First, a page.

Once again we are moving into that time of year when entertaining and traditional meet hand in hand.  If you have followed my ramblings or have read my most recent cookbook, An American Family Cooks, you know how much a traditional country ham is part of our holiday season.  Our holiday ham of choice is Col. Bill Newsom’s Aged Ham which comes from Newsom’s Old Mill Store in Princeton, Kentucky (www.newsomsham@yahoo.com).  Touted by James Beard and Julia Child when they discovered them in the 1970s, these spectacular hams are now high on the list of many famous cooks.  Col. Newsom was a cousin of my Uncle News so I always consider his daughter Nancy (who now runs the store) to be a kissin’ cousin.    The hams are authentically cured and are sodium nitrate and nitrate free.  You can order free-range, naturally cured or the regular, ambient weather cured.  Whichever you choose, they are the product of treasured tradition.  These hams do take a bit of work to prepare, but I guarantee the end result will thrill.  While ordering your holiday ham be sure to add some bacon and sausage to your list– you won’t believe their smoky goodness.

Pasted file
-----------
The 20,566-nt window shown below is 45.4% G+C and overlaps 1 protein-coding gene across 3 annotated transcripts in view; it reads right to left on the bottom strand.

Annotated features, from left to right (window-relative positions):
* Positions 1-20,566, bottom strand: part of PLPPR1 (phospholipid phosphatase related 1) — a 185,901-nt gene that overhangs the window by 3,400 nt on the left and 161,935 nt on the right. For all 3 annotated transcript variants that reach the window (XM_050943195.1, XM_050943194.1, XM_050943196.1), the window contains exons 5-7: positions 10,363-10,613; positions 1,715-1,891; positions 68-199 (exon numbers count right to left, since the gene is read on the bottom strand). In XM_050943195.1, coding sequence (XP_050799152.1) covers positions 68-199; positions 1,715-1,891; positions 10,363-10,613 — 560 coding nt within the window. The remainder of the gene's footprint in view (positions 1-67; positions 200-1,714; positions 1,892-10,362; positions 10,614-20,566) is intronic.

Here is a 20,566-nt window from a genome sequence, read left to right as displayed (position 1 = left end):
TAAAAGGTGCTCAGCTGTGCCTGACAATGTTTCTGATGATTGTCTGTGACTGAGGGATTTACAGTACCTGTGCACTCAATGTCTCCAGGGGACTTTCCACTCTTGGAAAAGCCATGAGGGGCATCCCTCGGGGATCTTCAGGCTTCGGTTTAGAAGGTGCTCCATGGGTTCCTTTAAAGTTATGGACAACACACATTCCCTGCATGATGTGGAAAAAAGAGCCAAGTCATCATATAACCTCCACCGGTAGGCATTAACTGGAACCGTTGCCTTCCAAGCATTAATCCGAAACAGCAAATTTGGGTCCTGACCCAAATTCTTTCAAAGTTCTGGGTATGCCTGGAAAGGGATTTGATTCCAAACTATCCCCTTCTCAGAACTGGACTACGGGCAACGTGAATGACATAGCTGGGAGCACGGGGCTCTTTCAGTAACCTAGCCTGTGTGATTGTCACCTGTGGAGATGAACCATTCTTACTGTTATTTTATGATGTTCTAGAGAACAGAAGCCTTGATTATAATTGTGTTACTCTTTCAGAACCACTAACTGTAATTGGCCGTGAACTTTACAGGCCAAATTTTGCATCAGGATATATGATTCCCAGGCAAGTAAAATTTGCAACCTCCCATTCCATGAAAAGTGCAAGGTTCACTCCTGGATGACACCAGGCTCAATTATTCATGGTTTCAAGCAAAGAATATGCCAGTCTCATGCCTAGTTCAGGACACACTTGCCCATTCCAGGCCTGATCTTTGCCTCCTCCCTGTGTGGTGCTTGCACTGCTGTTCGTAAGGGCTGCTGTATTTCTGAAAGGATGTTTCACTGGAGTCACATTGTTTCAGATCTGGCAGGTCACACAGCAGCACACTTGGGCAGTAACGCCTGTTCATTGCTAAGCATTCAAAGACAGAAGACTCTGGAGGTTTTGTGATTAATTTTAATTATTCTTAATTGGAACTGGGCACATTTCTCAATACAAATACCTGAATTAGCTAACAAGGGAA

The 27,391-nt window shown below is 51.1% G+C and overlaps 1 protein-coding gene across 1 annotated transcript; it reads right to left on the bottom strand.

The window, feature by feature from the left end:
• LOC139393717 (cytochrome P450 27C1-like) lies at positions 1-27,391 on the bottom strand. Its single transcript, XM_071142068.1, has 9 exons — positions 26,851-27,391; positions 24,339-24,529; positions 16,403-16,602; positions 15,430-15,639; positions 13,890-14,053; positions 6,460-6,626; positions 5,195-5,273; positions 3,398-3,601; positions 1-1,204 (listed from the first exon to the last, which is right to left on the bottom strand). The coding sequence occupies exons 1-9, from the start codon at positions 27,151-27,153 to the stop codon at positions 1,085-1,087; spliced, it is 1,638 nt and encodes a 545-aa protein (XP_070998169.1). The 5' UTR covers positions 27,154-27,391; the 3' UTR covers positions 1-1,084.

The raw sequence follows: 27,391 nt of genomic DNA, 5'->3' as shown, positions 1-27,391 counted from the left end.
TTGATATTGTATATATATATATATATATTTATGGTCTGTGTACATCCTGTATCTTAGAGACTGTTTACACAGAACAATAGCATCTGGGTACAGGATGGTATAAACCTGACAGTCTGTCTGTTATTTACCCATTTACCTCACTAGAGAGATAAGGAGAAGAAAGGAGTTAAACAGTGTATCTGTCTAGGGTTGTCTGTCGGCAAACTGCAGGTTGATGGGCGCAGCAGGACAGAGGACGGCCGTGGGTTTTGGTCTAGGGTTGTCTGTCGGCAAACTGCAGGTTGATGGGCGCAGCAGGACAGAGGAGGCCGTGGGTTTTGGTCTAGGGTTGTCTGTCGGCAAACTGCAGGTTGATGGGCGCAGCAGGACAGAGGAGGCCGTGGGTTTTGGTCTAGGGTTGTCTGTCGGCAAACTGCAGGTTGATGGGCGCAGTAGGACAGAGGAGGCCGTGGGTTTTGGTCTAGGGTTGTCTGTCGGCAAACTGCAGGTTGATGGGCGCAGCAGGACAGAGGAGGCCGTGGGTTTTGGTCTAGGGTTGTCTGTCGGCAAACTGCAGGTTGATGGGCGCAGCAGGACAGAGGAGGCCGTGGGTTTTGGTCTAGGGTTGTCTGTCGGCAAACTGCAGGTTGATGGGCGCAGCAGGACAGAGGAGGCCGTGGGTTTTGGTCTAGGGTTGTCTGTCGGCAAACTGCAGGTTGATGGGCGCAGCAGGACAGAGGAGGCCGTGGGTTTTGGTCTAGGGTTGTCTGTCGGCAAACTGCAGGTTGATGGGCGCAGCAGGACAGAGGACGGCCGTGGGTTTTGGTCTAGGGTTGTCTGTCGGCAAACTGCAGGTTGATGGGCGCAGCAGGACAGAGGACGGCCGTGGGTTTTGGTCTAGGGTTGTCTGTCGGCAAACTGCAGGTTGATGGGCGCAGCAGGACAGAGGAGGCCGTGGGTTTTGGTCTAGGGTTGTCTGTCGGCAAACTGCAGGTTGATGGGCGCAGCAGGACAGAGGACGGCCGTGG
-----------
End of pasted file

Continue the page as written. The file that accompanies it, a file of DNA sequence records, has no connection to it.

Newsoms Country Ham_DSC_3377

Multitasking_R0011740

 

Steve loves this photo of me – why I don’t know.  But it might be because it amuses him and everyone I know that I can wield a knife and talk on the phone at the same time.  Looks like – in this instance – that I was putting together one of my impromptu fried rice meals, but I really don’t remember what I was doing.  I was probably on the phone with one of the many health professionals that have recently been part of our lives, but I could just as easily been gossiping with a friend.  I hope the photo amuses you as much as it does my family and friends.